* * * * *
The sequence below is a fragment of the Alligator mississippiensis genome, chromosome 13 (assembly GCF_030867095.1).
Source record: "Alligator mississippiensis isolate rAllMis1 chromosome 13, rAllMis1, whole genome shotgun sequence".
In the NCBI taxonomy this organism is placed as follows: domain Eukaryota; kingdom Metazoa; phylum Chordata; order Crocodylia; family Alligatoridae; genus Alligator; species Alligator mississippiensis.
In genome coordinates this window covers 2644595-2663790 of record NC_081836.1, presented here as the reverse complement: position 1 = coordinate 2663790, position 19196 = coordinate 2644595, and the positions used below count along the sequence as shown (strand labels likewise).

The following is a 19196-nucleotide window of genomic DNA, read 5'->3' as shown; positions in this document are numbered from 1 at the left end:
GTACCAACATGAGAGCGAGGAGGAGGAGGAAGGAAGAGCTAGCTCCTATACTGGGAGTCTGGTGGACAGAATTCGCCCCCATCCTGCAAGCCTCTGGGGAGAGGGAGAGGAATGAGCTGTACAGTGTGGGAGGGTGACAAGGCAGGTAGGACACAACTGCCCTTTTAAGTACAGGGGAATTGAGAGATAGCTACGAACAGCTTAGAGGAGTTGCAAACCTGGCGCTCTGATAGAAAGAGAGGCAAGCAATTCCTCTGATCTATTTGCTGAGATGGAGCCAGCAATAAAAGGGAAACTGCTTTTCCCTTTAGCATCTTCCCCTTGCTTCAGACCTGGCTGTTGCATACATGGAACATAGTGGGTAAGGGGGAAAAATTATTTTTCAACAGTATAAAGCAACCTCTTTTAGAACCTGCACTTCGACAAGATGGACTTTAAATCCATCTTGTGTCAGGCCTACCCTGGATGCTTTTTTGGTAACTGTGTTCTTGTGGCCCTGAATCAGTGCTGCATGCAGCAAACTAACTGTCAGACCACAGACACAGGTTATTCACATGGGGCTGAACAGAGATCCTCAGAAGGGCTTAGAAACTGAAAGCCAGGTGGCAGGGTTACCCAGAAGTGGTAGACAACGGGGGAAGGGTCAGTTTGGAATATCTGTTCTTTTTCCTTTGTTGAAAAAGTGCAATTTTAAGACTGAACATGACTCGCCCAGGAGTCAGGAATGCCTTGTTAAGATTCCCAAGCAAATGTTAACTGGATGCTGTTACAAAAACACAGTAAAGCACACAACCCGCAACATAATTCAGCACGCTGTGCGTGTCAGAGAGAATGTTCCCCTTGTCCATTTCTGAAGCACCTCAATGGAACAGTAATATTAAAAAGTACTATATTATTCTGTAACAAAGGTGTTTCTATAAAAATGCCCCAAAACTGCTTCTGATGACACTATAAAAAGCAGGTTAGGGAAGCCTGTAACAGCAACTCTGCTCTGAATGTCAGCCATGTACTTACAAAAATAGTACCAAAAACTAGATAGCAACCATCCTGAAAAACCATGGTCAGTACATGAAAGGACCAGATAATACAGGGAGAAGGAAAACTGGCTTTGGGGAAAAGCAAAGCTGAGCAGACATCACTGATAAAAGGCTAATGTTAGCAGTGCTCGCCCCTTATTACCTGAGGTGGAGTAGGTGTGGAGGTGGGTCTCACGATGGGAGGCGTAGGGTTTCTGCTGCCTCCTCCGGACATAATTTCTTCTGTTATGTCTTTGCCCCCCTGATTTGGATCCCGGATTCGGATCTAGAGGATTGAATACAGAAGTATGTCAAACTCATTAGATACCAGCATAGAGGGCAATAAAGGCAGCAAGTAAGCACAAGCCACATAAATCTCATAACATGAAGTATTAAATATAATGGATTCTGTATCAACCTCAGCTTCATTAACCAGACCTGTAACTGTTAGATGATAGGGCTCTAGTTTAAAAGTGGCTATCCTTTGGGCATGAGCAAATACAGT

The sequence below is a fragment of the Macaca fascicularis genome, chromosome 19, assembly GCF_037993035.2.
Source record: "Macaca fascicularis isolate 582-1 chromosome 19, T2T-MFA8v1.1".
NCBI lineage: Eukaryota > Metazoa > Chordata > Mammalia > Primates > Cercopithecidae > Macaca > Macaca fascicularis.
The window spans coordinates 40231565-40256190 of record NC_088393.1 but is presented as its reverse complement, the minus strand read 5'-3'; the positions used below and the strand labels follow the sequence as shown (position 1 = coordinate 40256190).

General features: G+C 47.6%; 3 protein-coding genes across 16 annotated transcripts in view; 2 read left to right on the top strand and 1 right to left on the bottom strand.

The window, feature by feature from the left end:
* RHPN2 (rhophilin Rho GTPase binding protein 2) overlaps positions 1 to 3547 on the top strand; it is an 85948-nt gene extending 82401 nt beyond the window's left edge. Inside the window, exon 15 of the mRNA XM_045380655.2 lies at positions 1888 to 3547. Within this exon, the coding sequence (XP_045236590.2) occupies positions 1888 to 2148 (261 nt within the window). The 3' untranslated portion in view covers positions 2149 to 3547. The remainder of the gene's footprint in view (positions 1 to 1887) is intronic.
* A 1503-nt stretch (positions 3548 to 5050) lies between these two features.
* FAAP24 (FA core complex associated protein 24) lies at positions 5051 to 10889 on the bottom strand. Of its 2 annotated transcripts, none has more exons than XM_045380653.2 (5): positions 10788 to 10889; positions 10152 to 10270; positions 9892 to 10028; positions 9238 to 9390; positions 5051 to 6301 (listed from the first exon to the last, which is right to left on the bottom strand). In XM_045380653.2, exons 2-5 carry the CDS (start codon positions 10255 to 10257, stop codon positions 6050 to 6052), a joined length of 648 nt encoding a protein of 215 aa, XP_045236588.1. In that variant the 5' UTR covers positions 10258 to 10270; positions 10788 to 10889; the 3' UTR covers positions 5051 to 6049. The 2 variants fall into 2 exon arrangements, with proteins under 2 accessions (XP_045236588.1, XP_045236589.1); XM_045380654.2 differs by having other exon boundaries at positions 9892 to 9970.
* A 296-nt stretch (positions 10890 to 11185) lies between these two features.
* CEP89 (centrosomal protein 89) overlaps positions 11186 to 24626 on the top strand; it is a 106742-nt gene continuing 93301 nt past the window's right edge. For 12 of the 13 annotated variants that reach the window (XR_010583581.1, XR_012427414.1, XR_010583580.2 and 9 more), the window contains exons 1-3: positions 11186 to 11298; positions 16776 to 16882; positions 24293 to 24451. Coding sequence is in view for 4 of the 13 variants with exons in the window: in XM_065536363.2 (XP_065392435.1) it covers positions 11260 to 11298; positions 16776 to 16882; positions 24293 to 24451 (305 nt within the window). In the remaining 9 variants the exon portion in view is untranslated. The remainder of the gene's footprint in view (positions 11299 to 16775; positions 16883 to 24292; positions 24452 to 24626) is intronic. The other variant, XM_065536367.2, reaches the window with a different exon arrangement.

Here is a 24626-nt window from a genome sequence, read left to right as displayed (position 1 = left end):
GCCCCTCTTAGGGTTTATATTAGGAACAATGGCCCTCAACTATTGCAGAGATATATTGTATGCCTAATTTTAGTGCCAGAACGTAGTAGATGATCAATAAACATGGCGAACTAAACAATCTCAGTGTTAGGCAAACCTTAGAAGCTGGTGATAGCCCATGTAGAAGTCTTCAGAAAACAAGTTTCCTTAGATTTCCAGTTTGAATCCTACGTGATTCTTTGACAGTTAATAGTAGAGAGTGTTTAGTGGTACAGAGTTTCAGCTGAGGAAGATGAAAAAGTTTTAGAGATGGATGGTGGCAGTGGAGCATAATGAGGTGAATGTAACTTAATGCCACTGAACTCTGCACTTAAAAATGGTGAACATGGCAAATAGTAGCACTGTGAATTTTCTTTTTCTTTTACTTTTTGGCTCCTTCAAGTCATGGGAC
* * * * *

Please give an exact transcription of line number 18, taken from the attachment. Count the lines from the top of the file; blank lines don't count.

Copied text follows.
Here is a 24626-nt window from a genome sequence, read left to right as displayed (position 1 = left end):